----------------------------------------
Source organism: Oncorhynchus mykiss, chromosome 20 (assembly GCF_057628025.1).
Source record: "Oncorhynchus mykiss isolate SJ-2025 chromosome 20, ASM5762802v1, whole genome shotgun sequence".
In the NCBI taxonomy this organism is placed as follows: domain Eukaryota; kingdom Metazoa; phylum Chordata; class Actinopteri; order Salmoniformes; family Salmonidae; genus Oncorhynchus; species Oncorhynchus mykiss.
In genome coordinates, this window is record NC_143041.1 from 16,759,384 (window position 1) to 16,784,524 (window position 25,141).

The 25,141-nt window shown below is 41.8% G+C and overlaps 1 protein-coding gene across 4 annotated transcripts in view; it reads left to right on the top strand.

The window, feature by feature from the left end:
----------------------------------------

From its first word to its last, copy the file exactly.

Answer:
Source organism: Oncorhynchus mykiss, chromosome 20 (assembly GCF_057628025.1).
Source record: "Oncorhynchus mykiss isolate SJ-2025 chromosome 20, ASM5762802v1, whole genome shotgun sequence".
In the NCBI taxonomy this organism is placed as follows: domain Eukaryota; kingdom Metazoa; phylum Chordata; class Actinopteri; order Salmoniformes; family Salmonidae; genus Oncorhynchus; species Oncorhynchus mykiss.
In genome coordinates, this window is record NC_143041.1 from 16,759,384 (window position 1) to 16,784,524 (window position 25,141).

The 25,141-nt window shown below is 41.8% G+C and overlaps 1 protein-coding gene across 4 annotated transcripts in view; it reads left to right on the top strand.

The window, feature by feature from the left end: